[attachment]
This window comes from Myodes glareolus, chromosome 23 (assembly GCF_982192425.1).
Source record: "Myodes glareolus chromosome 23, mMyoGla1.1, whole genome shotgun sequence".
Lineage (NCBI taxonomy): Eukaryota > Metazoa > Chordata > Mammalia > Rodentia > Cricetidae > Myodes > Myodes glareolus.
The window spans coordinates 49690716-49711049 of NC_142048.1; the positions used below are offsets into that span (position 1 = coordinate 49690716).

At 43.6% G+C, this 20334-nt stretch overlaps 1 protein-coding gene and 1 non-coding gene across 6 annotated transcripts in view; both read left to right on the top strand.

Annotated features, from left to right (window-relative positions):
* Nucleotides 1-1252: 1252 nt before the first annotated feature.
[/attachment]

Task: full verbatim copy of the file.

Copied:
This window comes from Myodes glareolus, chromosome 23 (assembly GCF_982192425.1).
Source record: "Myodes glareolus chromosome 23, mMyoGla1.1, whole genome shotgun sequence".
Lineage (NCBI taxonomy): Eukaryota > Metazoa > Chordata > Mammalia > Rodentia > Cricetidae > Myodes > Myodes glareolus.
The window spans coordinates 49690716-49711049 of NC_142048.1; the positions used below are offsets into that span (position 1 = coordinate 49690716).

At 43.6% G+C, this 20334-nt stretch overlaps 1 protein-coding gene and 1 non-coding gene across 6 annotated transcripts in view; both read left to right on the top strand.

Annotated features, from left to right (window-relative positions):
* Nucleotides 1-1252: 1252 nt before the first annotated feature.